The Moonstone, Part 2

Tea, Tonic & Toxin

Nov 2 2022 • 1 hr 2 mins

This masterpiece includes a stolen Indian gem with a bloody past, plot twists, red herrings, a small circle of suspects, and a couple amazing detectives. It’s a serious page-turner.

T. S. Eliot described The Moonstone as the “first … and greatest of modern English detective novels.” The story includes several features of contemporary detective fiction and helped establish many of the genre’s conventions.


  1. Betteredge references the promise of youth in his narrative. Franklin had promised to be tall, but he didn’t keep that promise. Penelope had promised to be beautiful, and she did keep that promise. What did your parents consider your “promise” as a child, and did you keep it? What sort of expectations do we place on children? Is it fair? Can we help it?

2. The narrators often refer to themselves as superior to reason. Betteredge is superior to reason because he knows and loves the family he works for. Miss Clack is superior to reason because she believes her religion is on her side. Are these claims ridiculous, or do they have some merit?

3. Miss Clack is clearly in love with Godfrey, though she disguises it with admiration for his Christian virtues. When have you deceived yourself over your true motivations?

4. Let’s talk about the characters’ morality and motivations. Miss Clack is painted in a rather absurd light in the way she speaks about her genteel family members. She tries to get them to read tracts and books and participate in her bizarre charities. And she often seems misguided. And yet she has her points.


5. Her family does seem lazy and absurd, at least to the average working class Londoner. Why aren’t they concerned with helping others?

6. The only one who participates in charitable efforts is Godfrey, and he’s seen as a bit of a shammy ladies man. Is he?

7. And then there’s the doctor’s ridiculous recommendations not to exert oneself and only think of frivolous things. I agree with Miss Clack on the absurdity of that prescription. Did he only recommend such things to women? What should one think about as one nears the close of life?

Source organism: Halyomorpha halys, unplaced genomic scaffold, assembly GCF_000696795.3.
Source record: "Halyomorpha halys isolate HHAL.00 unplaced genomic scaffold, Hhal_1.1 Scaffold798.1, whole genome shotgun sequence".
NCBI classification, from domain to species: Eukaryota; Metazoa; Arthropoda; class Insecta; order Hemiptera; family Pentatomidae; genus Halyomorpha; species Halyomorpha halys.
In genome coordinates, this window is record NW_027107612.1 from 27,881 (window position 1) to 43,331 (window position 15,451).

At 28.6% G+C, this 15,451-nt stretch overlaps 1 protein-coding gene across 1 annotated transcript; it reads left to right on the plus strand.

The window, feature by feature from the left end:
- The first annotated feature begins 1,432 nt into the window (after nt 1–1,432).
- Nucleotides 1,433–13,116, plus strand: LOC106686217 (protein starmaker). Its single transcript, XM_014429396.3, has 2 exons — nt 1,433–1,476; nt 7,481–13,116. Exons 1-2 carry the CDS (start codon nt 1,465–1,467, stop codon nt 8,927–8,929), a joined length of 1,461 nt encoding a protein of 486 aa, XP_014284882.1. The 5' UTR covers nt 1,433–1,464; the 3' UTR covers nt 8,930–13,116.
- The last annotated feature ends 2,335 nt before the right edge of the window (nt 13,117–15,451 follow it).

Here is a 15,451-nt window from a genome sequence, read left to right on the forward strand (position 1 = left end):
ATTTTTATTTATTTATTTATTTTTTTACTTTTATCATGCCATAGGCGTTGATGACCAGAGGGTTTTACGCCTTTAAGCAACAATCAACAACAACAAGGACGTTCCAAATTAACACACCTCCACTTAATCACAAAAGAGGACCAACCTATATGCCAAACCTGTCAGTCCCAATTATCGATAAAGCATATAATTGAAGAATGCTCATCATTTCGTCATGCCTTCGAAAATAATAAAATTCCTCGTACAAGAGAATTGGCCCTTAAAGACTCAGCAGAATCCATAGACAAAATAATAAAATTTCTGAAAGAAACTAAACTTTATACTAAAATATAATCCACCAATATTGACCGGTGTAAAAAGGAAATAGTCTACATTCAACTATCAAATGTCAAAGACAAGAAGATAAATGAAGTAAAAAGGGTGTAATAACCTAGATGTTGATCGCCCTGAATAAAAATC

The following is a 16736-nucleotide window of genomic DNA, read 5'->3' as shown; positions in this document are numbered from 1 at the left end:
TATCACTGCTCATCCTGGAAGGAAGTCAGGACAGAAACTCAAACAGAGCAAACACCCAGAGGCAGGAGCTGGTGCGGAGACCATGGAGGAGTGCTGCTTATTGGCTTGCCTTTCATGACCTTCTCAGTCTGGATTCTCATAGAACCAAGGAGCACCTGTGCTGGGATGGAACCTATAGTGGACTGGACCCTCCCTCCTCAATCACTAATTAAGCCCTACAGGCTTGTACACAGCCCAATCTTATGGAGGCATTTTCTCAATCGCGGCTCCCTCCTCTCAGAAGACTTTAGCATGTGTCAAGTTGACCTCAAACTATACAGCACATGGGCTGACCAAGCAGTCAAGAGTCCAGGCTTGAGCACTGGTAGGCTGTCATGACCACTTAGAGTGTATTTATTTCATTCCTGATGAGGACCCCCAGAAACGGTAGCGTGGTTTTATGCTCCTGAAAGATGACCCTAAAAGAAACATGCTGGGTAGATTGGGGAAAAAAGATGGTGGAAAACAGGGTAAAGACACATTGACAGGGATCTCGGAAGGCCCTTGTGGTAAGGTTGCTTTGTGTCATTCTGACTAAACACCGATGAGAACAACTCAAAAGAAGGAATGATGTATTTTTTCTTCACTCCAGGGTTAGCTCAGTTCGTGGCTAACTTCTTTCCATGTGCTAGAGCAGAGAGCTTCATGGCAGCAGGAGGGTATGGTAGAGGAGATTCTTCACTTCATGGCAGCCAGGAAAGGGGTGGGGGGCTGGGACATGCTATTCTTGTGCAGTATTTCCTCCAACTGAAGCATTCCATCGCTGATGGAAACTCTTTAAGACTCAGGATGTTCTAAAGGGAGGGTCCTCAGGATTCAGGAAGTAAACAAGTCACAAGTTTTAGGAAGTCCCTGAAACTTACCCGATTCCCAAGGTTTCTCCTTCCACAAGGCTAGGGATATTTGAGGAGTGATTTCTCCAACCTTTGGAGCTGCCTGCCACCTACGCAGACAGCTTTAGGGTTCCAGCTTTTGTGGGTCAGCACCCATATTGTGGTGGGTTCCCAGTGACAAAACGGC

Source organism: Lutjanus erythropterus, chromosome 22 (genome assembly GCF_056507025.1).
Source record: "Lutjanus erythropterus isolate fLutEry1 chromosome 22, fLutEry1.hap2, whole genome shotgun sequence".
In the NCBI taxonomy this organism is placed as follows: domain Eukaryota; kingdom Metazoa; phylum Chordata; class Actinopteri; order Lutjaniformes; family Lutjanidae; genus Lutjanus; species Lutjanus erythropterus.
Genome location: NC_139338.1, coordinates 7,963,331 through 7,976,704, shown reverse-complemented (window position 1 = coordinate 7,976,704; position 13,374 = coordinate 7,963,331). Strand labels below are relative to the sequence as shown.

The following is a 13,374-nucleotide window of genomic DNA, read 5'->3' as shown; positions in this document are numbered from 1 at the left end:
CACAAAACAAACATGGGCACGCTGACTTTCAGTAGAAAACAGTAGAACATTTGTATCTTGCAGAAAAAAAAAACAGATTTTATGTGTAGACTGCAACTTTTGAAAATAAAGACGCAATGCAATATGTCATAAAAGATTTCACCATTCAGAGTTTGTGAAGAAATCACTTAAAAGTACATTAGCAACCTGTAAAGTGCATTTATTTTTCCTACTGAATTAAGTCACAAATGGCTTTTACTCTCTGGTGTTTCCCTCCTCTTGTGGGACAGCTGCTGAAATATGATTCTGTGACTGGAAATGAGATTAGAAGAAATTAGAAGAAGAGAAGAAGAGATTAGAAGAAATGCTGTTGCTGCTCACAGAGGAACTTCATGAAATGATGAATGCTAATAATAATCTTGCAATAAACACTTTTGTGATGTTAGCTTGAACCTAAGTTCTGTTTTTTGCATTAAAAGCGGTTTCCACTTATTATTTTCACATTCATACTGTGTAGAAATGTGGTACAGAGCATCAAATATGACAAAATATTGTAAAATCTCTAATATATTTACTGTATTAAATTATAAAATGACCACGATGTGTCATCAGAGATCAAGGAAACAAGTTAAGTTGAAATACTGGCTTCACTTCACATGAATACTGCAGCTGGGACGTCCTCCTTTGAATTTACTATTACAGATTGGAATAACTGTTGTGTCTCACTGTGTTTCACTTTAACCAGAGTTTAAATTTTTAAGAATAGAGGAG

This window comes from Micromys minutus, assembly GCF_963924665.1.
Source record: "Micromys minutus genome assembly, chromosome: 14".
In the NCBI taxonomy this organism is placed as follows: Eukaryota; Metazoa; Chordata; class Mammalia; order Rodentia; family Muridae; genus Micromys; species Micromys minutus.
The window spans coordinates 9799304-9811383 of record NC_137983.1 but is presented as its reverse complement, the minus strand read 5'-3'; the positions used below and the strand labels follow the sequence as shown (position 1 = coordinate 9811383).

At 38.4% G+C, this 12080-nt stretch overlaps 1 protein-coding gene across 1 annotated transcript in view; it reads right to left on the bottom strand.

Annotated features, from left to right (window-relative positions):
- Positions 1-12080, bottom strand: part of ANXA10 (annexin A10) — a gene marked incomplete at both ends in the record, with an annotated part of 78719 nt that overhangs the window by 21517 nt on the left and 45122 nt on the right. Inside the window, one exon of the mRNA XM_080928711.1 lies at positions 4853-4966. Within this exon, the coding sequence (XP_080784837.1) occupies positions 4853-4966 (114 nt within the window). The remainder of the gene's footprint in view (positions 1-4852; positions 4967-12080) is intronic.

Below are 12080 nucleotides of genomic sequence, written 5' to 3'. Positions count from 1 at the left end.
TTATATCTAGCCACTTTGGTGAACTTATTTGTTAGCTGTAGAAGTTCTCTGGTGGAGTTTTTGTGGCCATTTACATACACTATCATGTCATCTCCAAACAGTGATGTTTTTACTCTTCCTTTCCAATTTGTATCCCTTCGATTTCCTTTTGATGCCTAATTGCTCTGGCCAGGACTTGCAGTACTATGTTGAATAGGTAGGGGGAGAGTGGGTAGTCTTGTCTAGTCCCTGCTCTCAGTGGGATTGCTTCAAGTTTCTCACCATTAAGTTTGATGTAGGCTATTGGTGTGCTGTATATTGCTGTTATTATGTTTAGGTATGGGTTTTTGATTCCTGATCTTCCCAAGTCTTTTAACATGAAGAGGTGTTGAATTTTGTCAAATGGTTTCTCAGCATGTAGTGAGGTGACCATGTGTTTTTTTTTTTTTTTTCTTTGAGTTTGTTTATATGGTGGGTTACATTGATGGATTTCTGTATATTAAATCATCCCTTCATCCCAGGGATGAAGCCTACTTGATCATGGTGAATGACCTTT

8. Was Wilkie Collins intending to merely portray Miss Clack as a hypocrite, or did he agree with her on some points? Does Collins seems to lack Dickens’ biting sarcasm over neglect of the poor?
9. When Godfrey proposes to Rachel, he asks her, “Do you know many wives … who respect and admire their husbands? And yet they and their husbands get on very well. How many brides go to the altar with hearts that would bear inspection by the men who take them there? And yet it doesn’t end unhappily — somehow or other the nuptial establishment jogs on. The truth is, that women try marriage as a Refuge, far more numerously than they are willing to admit; and, what is more, they find that marriage has justified their confidence in it.” Whoa. Thoughts?

10. Gabriel Betteredge has what he calls “detective-fever,” where the “horrid mystery hanging over us in this house gets into my head like liquor, and makes me wild.” Characters like Rosanna behave as though subconsciously intoxicated by outside forces. What are your thoughts about “detective-fever”?

11. It’s implied at the beginning that the original perpetrator, John Herncastle, probably killed several Indians and stole their sacred moonstone, contrary to a direct command, under threat of death. No one could definitely prove it until he died and the moonstone came out of hiding to be bequeathed to Rachel. Then comes so much indecision, and plotting, and hiding, and suspecting the Indians of trying to get it back. At what point did it become British property? It was stolen, and the theft came to light when the thief died. Why wasn’t it returned to the Indians? Is this a representative example of historical looting?


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